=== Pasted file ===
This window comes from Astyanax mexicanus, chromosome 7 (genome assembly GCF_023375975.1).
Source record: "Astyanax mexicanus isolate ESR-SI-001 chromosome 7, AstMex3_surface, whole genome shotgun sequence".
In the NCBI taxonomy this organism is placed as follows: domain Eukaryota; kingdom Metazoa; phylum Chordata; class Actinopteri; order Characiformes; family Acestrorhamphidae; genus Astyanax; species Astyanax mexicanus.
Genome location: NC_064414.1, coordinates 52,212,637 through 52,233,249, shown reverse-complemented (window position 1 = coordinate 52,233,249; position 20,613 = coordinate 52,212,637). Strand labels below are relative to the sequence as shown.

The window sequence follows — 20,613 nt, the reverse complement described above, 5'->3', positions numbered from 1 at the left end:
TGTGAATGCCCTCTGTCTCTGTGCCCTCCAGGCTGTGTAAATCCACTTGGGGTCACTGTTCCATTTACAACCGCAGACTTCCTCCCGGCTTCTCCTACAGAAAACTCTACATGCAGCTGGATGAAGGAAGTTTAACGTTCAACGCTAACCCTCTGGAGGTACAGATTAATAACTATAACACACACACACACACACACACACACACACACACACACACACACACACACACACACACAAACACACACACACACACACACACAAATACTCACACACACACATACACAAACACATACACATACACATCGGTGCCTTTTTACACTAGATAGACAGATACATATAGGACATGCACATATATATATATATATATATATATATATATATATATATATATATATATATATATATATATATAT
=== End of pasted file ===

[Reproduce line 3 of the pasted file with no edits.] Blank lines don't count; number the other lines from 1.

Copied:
In the NCBI taxonomy this organism is placed as follows: domain Eukaryota; kingdom Metazoa; phylum Chordata; class Actinopteri; order Characiformes; family Acestrorhamphidae; genus Astyanax; species Astyanax mexicanus.